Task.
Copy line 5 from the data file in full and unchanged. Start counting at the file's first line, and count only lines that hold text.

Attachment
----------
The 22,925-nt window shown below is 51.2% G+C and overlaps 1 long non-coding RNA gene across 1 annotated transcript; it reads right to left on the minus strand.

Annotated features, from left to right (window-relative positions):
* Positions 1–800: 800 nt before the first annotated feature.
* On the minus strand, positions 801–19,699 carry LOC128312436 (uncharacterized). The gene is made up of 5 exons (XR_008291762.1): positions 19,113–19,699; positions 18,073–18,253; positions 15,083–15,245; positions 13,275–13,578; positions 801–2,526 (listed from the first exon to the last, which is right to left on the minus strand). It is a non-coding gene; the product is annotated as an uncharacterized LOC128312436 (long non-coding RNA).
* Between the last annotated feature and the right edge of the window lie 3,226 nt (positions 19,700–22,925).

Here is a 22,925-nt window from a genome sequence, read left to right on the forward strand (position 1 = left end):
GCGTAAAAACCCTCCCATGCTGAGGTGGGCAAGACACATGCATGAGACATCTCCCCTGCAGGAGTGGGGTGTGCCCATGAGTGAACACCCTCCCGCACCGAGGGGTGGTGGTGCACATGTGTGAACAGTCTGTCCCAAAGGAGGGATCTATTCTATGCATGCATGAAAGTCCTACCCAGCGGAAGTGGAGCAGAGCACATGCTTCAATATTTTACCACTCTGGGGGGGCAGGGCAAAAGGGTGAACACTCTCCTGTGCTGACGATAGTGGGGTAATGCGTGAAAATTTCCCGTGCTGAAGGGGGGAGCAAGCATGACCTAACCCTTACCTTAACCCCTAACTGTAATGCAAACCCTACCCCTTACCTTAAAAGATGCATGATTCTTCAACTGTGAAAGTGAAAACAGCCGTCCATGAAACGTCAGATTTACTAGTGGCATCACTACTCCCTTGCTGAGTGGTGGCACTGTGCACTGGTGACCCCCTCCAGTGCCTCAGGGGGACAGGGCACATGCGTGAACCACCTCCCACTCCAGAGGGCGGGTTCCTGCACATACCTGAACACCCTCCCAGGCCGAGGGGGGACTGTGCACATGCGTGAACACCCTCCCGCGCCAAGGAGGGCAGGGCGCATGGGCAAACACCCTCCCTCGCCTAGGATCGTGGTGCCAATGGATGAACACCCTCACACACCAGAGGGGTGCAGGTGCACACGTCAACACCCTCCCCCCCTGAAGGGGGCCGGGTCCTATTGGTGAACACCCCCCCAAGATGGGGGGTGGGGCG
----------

* Between the last annotated feature and the right edge of the window lie 3,226 nt (positions 19,700–22,925).